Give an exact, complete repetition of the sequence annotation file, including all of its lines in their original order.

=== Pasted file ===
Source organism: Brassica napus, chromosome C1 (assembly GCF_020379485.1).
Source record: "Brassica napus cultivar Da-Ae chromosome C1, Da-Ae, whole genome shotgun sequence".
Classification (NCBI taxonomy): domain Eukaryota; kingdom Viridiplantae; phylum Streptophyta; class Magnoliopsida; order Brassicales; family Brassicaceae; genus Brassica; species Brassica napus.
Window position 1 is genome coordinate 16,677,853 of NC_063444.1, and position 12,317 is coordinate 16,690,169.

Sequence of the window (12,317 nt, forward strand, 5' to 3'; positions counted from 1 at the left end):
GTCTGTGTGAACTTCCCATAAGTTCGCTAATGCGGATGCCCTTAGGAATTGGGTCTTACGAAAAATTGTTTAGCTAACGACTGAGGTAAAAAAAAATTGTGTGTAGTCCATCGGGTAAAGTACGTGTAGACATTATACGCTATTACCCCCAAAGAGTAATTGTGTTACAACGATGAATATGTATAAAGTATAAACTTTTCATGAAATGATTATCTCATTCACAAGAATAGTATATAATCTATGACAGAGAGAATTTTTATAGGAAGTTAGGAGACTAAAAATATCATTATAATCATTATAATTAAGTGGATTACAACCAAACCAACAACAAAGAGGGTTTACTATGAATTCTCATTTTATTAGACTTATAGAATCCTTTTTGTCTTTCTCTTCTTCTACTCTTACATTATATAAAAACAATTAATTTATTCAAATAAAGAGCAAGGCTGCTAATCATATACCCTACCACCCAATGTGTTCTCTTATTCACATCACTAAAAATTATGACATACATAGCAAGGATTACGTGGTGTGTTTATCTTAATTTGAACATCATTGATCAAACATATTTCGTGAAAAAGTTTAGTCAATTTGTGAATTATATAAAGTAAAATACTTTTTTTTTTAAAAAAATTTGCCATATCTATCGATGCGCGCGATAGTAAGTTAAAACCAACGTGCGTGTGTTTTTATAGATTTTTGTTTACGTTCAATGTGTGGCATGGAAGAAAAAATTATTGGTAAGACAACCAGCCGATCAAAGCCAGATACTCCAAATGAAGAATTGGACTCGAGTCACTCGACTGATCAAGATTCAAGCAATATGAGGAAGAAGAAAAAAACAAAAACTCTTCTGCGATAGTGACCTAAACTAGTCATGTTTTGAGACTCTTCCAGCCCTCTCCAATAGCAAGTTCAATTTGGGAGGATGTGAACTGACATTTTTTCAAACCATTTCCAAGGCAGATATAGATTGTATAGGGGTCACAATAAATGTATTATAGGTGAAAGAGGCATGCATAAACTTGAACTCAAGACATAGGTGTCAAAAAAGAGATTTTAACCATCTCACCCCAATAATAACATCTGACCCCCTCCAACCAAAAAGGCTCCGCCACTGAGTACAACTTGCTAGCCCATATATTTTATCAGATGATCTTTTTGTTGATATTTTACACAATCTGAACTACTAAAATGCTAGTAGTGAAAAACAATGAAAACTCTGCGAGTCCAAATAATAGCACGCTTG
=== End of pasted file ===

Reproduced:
Source organism: Brassica napus, chromosome C1 (assembly GCF_020379485.1).
Source record: "Brassica napus cultivar Da-Ae chromosome C1, Da-Ae, whole genome shotgun sequence".
Classification (NCBI taxonomy): domain Eukaryota; kingdom Viridiplantae; phylum Streptophyta; class Magnoliopsida; order Brassicales; family Brassicaceae; genus Brassica; species Brassica napus.
Window position 1 is genome coordinate 16,677,853 of NC_063444.1, and position 12,317 is coordinate 16,690,169.

Sequence of the window (12,317 nt, forward strand, 5' to 3'; positions counted from 1 at the left end):
GTCTGTGTGAACTTCCCATAAGTTCGCTAATGCGGATGCCCTTAGGAATTGGGTCTTACGAAAAATTGTTTAGCTAACGACTGAGGTAAAAAAAAATTGTGTGTAGTCCATCGGGTAAAGTACGTGTAGACATTATACGCTATTACCCCCAAAGAGTAATTGTGTTACAACGATGAATATGTATAAAGTATAAACTTTTCATGAAATGATTATCTCATTCACAAGAATAGTATATAATCTATGACAGAGAGAATTTTTATAGGAAGTTAGGAGACTAAAAATATCATTATAATCATTATAATTAAGTGGATTACAACCAAACCAACAACAAAGAGGGTTTACTATGAATTCTCATTTTATTAGACTTATAGAATCCTTTTTGTCTTTCTCTTCTTCTACTCTTACATTATATAAAAACAATTAATTTATTCAAATAAAGAGCAAGGCTGCTAATCATATACCCTACCACCCAATGTGTTCTCTTATTCACATCACTAAAAATTATGACATACATAGCAAGGATTACGTGGTGTGTTTATCTTAATTTGAACATCATTGATCAAACATATTTCGTGAAAAAGTTTAGTCAATTTGTGAATTATATAAAGTAAAATACTTTTTTTTTTAAAAAAATTTGCCATATCTATCGATGCGCGCGATAGTAAGTTAAAACCAACGTGCGTGTGTTTTTATAGATTTTTGTTTACGTTCAATGTGTGGCATGGAAGAAAAAATTATTGGTAAGACAACCAGCCGATCAAAGCCAGATACTCCAAATGAAGAATTGGACTCGAGTCACTCGACTGATCAAGATTCAAGCAATATGAGGAAGAAGAAAAAAACAAAAACTCTTCTGCGATAGTGACCTAAACTAGTCATGTTTTGAGACTCTTCCAGCCCTCTCCAATAGCAAGTTCAATTTGGGAGGATGTGAACTGACATTTTTTCAAACCATTTCCAAGGCAGATATAGATTGTATAGGGGTCACAATAAATGTATTATAGGTGAAAGAGGCATGCATAAACTTGAACTCAAGACATAGGTGTCAAAAAAGAGATTTTAACCATCTCACCCCAATAATAACATCTGACCCCCTCCAACCAAAAAGGCTCCGCCACTGAGTACAACTTGCTAGCCCATATATTTTATCAGATGATCTTTTTGTTGATATTTTACACAATCTGAACTACTAAAATGCTAGTAGTGAAAAACAATGAAAACTCTGCGAGTCCAAATAATAGCACGCTTG